After spending five-and-a-half years turning a family dominated business into a formidable investor in Taiwan, Ian Lui, the influential CIO at Shin Kong Life, has tendered his resignation and is in the process of moving back to Hong Kong.
In an internal announcement, Julian Chiu, current deputy CIO at the insurance firm, has been named an official replacement to Lui. In fact, sources say Chiu has been in a de facto CIO role since January, when Lui stopped attending committee meetings. Chiu's promotion to running the NT$1.13 trillion ($32 billion) investment portfolio had followed a 30-year tenure with the firm. Prior to his promotion to deputy CIO, he had been head of overseas investments and secretary to the group chairman's office.
Upon Lui's arrival in 2003, Taiwan's insurance industry had been struggling against a decade's worth of negative spreads. At the time, up to 10% of Shin Kong's asset portfolio was in cash, with 97% of its bond holdings invested in triple-A rated securities. Under Lui's helm, Shin Kong was the first insurance company in the industry to bite the bullet and restructure its investment team. Lui hired JPMorgan as an advisor to set up an asset-liability management team and optimise Shin Kong's asset allocation outlook.
Under Lui, total AUM was boosted from around NT$600 billion ($17 billion) to NT$1.13 trillion ($32 billion) post-credit crisis. Today, the firm has about 8% of its portfolio in real estate, 6% in mortgage and corporate loans, 11% in policy loans, 3% in foreign equities, 28% in foreign fixed income, 29% to domestic fixed income, 5% in domestic equities and 10% cash.
In the end, however, one of the many changes credited to Lui's name, would prove to be the final blow that tainted his track record.
Lui will be remembered as the pioneer who first introduced CDOs to Taiwan's institutional community. Shin Kong was also the first in Asia to invest in synthetic credit-default swaps linked to zero-coupon, triple-A bonds. In 2005, Shin Kong was the first to buy CDS using securitised portfolios like US residential mortgage-backed securities. At the time, Shin Kong had the largest structured credit portfolio among Taiwanese institutions and boasted the best overall investment returns in the industry.
For this, in 2006, when AsianInvestor named Shin Kong the institutional investor of the year, and the family behind the Shin Kong group was tremendously satisfied with Lui's successes in turning around the company's balance sheets. That year, Shin Kong broke its all-time profit record, reporting earnings of NT$11.3 billion ($323 million) and was cited by the local regulator as a model insurer in the industry.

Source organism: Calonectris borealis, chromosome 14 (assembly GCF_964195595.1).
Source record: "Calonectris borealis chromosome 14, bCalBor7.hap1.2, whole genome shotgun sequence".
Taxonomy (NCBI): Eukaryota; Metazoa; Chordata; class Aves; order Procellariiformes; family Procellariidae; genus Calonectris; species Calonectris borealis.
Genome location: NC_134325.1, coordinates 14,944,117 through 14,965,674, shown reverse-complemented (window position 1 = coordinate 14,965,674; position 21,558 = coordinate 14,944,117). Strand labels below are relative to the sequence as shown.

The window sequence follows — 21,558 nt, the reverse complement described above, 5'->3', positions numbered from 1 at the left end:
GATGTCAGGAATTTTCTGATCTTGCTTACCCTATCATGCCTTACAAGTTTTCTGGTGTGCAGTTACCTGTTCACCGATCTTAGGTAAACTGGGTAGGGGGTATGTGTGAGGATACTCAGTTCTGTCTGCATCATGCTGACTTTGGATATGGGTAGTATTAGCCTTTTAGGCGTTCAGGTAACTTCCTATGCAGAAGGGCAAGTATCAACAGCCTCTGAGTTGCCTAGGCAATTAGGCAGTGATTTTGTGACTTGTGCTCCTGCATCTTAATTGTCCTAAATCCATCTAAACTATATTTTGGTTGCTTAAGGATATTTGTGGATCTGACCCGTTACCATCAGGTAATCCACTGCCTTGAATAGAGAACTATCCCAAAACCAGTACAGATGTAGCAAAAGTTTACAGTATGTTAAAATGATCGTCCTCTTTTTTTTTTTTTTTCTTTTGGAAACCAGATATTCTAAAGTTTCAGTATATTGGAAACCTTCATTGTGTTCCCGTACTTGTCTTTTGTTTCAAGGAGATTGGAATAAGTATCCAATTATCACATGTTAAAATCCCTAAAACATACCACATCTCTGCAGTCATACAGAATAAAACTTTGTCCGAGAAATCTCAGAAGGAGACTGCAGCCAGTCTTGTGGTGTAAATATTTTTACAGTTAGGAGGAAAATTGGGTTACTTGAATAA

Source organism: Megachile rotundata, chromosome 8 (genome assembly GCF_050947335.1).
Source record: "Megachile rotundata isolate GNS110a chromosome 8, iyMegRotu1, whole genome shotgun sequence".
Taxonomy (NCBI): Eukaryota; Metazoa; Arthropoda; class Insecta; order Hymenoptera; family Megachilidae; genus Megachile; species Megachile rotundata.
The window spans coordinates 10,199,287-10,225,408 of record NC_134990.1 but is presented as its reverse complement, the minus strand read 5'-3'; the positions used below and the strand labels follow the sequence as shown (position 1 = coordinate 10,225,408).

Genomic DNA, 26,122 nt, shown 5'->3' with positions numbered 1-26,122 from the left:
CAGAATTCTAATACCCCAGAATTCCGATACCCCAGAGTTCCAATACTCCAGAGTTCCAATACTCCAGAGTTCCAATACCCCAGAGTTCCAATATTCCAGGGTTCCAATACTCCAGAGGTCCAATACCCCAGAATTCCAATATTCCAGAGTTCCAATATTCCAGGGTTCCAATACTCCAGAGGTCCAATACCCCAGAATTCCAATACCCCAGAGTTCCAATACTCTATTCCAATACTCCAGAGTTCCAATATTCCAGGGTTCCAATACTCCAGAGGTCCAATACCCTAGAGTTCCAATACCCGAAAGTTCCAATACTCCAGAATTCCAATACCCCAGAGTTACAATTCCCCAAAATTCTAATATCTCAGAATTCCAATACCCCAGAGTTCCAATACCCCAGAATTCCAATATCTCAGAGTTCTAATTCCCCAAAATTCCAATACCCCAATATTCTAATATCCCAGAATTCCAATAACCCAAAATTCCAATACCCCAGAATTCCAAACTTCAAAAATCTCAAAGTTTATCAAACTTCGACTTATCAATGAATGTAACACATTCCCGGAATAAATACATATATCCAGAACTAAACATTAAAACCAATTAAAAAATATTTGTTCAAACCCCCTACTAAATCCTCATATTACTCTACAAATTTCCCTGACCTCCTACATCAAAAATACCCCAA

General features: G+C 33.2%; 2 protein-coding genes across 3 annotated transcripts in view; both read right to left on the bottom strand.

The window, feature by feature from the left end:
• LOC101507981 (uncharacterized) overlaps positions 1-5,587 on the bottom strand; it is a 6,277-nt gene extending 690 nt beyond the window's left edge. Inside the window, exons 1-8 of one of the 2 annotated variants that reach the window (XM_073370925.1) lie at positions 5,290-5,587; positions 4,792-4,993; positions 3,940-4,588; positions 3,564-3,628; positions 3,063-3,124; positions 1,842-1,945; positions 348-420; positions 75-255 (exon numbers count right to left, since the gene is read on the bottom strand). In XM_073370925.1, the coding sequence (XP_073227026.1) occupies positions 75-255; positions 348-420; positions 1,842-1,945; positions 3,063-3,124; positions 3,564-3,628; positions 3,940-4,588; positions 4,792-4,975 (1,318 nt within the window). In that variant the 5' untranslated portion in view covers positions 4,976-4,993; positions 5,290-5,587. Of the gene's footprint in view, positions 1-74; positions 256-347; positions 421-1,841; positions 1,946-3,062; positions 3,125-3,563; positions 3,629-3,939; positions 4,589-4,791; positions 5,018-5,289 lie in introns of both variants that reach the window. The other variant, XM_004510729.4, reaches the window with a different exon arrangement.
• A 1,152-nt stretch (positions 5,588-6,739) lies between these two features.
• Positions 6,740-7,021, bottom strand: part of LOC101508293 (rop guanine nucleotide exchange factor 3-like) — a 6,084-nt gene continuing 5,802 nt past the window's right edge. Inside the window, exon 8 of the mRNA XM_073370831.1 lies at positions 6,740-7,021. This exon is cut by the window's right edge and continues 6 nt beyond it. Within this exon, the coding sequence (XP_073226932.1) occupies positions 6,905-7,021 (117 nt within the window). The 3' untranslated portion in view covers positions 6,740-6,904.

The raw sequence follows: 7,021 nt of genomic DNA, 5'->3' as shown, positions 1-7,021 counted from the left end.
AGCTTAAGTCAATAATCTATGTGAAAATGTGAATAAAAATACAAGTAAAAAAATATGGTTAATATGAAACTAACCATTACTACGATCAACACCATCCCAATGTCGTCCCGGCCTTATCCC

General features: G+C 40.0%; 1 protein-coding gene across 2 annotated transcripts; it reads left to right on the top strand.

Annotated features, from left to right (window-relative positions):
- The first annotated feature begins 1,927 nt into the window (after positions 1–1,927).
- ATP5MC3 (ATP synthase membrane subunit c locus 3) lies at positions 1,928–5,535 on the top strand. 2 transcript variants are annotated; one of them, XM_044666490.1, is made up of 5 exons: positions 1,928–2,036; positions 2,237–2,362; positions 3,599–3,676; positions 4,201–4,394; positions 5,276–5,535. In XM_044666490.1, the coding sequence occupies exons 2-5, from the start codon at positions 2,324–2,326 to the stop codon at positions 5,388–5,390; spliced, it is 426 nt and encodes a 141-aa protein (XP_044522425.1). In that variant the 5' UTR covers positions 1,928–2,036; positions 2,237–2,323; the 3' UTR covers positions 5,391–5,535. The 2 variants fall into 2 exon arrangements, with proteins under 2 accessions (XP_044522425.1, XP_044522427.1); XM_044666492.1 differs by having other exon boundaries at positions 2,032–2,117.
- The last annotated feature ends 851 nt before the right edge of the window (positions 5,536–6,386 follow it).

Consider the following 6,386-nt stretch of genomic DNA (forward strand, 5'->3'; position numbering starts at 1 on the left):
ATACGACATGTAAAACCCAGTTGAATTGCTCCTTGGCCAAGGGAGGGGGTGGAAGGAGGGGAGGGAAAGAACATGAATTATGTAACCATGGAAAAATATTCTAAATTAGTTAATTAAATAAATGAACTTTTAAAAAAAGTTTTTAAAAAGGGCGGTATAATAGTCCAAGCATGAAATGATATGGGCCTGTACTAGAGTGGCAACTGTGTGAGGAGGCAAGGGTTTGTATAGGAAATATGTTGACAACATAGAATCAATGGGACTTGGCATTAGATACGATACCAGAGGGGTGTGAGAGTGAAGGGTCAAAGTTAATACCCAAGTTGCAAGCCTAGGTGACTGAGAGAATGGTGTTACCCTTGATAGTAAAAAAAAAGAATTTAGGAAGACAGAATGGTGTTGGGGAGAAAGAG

However, by the end of 2008, the global retrenchment of structured products, caused Shin Kong Financial, the company's parent, to suffer a record loss. According to its fourth quarter results announcement on Thursday last week, the life insurance businesses lost NT$19.74 billion ($564 million) in 2008 -- NT$1.37 billion ($39 billion) of which was losses from CBO investments, NT$5.47 billion ($156 billion) from CDOs, and NT$12.55 billion ($358 million) from foreign exchange hedging costs. Overall return-on-equity on Shin Kong Life's investment portfolio was down 48.6%.
A strategic investor, Dai-ichi Life from Japan, had to be brought in to help recapitalise the company's balance sheet. Dai-chi helped Shin Kong raised NT$8 billion ($228 million) through a private placement -- which included NT$6.3 billion ($180 million) in the Shin Kong Financial Group, and NT$1.7 billion ($49 million) in preferential shares in Shin Kong Life. The Japanese insurer now owns 14.9% of all outstanding shares of Shin Kong Financial.
However, it is important to note that under Lui's tenure, Shin Kong never had a year of negative investment returns. In 2004, his team delivered 5.2%; 5.1% in 2005; 5.3% in 2006; and 4.1% in 2007. Even amid the financial crisis in 2008, his investment team delivered a positive return of 2.0%.
Privately, since the onset of the subprime crisis, Lui has expressed his disillusionment with conventional rating agencies and talked about the need for a reformed model to emerge. Now that he has left Shin Kong, his friends say that it is possible he will pursue his goal of setting up his own investment rating and advisory business back in his home city.
Lui earned his bachelor degree from the University of Western Sydney and has an MBA from the Chinese University of Hong Kong.
Between 1987 and 1999, he worked for HSBC Investment Bank as an investment services manager; a portfolio manager at Daiwa International Asset Management and National Mutual Funds; director and senior fund manager at Dresdner RCM Global Investors; and managing director at Indocam in Singapore. His last role before being poached by Shin Kong was CIO and managing director for Asia-Pacific at Allianz Asset Management.
According to Victor Hsu, the company's president in Taipei, Shin Kong will work to enhance its risk management capability. A plan of implementing the first phase of the 'Algo' risk management system will be completed by April.
Meanwhile, the company will maintain a 5% long-term investment return target. The company will maintain the share of traditional hedges at 60% to 80% and continue to monitor developments of global markets.
The company expects to see continued volatility in global equity and credit markets. However, it will focus on tactical opportunities -- many of which it believes will be in real estate.